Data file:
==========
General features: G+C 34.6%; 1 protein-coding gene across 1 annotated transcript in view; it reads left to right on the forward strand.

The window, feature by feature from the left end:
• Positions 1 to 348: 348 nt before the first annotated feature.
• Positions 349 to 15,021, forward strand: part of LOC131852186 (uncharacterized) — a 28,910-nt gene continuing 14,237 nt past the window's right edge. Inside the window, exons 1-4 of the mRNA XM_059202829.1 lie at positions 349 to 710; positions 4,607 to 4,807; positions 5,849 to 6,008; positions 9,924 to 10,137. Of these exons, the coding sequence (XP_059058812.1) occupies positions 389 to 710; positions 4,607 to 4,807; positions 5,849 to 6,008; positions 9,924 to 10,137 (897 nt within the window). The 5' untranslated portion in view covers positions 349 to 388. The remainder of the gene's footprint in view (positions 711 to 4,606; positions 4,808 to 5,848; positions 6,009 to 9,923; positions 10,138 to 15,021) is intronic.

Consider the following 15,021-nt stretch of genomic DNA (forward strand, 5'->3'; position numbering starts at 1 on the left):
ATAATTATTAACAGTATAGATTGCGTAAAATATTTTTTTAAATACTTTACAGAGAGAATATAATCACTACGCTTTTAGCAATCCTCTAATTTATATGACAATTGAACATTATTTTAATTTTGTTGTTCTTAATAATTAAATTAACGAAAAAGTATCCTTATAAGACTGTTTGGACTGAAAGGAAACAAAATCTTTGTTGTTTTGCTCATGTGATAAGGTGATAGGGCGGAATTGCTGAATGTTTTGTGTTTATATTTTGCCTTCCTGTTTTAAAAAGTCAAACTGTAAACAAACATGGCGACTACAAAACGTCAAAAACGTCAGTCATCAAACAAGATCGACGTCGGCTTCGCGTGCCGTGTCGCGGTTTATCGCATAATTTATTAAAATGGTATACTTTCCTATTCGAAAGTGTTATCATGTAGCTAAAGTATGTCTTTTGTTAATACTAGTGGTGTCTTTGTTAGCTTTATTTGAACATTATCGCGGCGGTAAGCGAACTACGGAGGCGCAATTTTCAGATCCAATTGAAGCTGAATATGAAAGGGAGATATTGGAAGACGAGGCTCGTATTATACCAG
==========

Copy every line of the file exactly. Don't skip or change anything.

General features: G+C 34.6%; 1 protein-coding gene across 1 annotated transcript in view; it reads left to right on the forward strand.

The window, feature by feature from the left end:
• Positions 1 to 348: 348 nt before the first annotated feature.
• Positions 349 to 15,021, forward strand: part of LOC131852186 (uncharacterized) — a 28,910-nt gene continuing 14,237 nt past the window's right edge. Inside the window, exons 1-4 of the mRNA XM_059202829.1 lie at positions 349 to 710; positions 4,607 to 4,807; positions 5,849 to 6,008; positions 9,924 to 10,137. Of these exons, the coding sequence (XP_059058812.1) occupies positions 389 to 710; positions 4,607 to 4,807; positions 5,849 to 6,008; positions 9,924 to 10,137 (897 nt within the window). The 5' untranslated portion in view covers positions 349 to 388. The remainder of the gene's footprint in view (positions 711 to 4,606; positions 4,808 to 5,848; positions 6,009 to 9,923; positions 10,138 to 15,021) is intronic.

Consider the following 15,021-nt stretch of genomic DNA (forward strand, 5'->3'; position numbering starts at 1 on the left):
ATAATTATTAACAGTATAGATTGCGTAAAATATTTTTTTAAATACTTTACAGAGAGAATATAATCACTACGCTTTTAGCAATCCTCTAATTTATATGACAATTGAACATTATTTTAATTTTGTTGTTCTTAATAATTAAATTAACGAAAAAGTATCCTTATAAGACTGTTTGGACTGAAAGGAAACAAAATCTTTGTTGTTTTGCTCATGTGATAAGGTGATAGGGCGGAATTGCTGAATGTTTTGTGTTTATATTTTGCCTTCCTGTTTTAAAAAGTCAAACTGTAAACAAACATGGCGACTACAAAACGTCAAAAACGTCAGTCATCAAACAAGATCGACGTCGGCTTCGCGTGCCGTGTCGCGGTTTATCGCATAATTTATTAAAATGGTATACTTTCCTATTCGAAAGTGTTATCATGTAGCTAAAGTATGTCTTTTGTTAATACTAGTGGTGTCTTTGTTAGCTTTATTTGAACATTATCGCGGCGGTAAGCGAACTACGGAGGCGCAATTTTCAGATCCAATTGAAGCTGAATATGAAAGGGAGATATTGGAAGACGAGGCTCGTATTATACCAG